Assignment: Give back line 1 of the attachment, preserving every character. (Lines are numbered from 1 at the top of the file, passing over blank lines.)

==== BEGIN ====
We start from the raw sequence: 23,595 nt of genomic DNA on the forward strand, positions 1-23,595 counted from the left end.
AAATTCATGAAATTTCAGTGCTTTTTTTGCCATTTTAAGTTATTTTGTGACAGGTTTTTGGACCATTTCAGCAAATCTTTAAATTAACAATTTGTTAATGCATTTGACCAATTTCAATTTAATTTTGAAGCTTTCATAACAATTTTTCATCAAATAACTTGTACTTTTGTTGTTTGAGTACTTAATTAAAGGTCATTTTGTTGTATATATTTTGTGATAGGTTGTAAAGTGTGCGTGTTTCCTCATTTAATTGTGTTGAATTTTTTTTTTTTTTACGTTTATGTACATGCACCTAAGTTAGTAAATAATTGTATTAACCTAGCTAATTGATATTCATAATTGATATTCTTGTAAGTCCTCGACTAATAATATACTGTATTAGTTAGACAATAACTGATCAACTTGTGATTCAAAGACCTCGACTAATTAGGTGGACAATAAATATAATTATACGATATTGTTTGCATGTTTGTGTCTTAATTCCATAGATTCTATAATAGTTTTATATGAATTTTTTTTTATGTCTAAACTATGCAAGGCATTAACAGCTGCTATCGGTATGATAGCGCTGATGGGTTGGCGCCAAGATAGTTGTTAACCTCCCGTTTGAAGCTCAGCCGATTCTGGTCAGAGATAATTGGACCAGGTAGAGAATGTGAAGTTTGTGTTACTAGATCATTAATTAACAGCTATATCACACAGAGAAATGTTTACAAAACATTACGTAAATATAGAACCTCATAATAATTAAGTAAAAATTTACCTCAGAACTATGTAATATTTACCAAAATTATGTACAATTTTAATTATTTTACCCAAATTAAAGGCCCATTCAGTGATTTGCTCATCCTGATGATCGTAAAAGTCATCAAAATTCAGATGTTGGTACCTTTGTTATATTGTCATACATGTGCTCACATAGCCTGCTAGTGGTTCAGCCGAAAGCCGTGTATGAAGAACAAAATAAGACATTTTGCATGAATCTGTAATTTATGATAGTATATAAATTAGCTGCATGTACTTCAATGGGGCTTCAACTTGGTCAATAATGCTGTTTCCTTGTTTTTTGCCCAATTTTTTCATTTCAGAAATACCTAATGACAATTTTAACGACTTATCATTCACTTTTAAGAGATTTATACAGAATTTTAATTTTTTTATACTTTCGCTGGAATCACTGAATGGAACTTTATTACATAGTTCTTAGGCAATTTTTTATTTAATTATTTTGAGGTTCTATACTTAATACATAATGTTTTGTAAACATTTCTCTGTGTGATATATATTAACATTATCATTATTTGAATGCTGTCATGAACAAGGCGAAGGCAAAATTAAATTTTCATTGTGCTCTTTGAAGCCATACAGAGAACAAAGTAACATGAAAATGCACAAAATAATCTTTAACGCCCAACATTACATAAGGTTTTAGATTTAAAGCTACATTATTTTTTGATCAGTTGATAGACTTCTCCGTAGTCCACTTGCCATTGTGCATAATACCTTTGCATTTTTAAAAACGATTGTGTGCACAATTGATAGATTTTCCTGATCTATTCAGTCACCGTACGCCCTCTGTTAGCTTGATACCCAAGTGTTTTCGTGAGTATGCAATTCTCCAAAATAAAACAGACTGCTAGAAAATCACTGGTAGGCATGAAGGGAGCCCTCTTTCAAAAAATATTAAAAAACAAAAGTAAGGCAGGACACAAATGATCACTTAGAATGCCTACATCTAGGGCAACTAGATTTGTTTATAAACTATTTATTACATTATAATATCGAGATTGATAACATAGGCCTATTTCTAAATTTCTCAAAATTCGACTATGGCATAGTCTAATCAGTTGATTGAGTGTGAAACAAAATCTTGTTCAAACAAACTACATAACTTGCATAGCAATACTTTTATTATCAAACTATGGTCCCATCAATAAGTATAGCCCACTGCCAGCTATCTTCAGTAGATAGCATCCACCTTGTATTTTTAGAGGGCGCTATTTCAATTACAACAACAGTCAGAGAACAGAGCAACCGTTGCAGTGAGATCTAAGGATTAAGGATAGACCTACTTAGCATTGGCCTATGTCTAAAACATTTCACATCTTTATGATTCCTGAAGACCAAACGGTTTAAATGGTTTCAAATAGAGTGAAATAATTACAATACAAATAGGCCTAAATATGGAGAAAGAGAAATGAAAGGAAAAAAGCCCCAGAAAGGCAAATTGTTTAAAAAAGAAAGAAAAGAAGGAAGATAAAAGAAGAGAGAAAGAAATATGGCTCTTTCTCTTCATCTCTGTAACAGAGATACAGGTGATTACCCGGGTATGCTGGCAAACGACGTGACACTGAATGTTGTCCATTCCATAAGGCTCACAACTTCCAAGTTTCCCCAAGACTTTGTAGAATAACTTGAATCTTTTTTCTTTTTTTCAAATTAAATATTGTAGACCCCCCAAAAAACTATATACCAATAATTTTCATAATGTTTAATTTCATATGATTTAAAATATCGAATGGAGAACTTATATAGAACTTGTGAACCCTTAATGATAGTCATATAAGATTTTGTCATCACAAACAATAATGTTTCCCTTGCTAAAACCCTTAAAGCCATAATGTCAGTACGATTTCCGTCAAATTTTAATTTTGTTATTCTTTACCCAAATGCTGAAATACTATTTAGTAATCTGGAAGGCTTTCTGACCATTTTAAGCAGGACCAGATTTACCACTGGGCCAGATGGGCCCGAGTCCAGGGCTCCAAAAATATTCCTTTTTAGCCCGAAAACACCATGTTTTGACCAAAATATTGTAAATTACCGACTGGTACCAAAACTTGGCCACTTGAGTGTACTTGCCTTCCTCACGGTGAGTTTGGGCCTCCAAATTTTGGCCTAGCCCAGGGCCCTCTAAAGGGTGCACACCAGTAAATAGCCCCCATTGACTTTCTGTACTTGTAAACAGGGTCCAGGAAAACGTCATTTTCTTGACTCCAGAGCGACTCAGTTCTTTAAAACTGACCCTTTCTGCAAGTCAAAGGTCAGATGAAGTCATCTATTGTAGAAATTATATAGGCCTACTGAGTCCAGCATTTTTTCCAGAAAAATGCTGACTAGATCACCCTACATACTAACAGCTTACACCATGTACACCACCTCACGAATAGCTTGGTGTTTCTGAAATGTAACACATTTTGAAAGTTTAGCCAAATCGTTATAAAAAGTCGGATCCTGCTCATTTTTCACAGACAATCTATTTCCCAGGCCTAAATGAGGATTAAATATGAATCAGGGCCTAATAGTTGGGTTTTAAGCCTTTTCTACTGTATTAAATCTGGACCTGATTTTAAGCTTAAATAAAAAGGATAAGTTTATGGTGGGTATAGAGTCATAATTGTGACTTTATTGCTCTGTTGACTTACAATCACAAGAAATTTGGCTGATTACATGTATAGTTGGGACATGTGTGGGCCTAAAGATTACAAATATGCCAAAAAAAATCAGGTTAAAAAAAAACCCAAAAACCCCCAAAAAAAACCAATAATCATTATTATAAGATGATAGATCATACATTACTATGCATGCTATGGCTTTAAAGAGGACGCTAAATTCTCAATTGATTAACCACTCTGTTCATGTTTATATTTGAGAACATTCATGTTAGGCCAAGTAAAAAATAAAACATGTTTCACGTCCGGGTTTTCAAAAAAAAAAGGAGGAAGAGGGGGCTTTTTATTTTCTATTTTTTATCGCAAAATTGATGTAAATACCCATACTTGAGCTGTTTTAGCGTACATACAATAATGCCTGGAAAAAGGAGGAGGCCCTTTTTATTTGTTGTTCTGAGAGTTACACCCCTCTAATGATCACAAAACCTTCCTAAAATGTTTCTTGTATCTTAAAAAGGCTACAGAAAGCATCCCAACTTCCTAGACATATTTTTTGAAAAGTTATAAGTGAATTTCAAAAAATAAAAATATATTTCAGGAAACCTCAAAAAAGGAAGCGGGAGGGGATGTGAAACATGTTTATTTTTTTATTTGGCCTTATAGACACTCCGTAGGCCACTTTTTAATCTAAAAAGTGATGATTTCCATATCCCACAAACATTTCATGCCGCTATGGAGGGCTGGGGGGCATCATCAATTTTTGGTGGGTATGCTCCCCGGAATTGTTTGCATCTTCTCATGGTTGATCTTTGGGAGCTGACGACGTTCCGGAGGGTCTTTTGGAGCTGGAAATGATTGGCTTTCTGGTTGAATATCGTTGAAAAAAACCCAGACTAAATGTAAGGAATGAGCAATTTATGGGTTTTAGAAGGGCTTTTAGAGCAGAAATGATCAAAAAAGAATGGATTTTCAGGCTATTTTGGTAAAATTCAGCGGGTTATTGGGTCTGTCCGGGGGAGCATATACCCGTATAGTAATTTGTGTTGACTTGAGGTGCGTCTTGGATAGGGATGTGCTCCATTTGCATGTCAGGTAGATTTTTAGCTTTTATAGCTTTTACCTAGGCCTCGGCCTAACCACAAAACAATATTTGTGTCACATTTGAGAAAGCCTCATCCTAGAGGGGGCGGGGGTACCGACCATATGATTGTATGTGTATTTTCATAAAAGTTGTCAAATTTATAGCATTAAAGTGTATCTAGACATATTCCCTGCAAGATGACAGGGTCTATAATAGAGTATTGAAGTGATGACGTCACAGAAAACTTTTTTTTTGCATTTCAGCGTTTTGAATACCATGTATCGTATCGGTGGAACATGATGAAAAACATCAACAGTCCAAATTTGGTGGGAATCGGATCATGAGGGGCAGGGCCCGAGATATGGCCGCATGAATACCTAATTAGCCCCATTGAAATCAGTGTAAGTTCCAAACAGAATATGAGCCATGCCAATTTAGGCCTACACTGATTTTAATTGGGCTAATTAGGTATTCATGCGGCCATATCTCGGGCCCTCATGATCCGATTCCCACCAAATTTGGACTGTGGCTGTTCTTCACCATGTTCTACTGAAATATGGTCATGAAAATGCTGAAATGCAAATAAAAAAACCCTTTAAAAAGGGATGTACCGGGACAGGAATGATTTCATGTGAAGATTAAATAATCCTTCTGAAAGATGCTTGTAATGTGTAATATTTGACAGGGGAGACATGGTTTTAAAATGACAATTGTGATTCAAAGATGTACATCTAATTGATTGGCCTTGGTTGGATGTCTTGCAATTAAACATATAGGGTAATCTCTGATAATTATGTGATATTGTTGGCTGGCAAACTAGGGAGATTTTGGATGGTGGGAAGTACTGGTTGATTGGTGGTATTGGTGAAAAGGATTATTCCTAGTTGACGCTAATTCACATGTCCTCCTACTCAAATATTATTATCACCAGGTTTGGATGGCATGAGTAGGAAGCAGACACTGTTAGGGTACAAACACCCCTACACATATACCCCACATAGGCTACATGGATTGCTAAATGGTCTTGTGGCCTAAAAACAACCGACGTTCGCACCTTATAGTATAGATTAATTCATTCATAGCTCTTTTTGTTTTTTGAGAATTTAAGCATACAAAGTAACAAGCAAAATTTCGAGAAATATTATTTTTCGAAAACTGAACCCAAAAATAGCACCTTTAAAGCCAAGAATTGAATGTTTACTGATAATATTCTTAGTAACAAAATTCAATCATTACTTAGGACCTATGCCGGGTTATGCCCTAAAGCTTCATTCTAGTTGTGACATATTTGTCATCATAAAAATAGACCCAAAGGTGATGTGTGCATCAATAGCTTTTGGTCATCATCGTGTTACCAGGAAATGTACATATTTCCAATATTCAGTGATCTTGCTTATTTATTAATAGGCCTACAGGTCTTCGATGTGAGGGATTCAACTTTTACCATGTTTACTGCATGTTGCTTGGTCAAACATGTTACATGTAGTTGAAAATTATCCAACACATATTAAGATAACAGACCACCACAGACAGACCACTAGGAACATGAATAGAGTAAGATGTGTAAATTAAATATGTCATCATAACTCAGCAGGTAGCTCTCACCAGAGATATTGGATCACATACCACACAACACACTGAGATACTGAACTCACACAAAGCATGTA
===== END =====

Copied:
We start from the raw sequence: 23,595 nt of genomic DNA on the forward strand, positions 1-23,595 counted from the left end.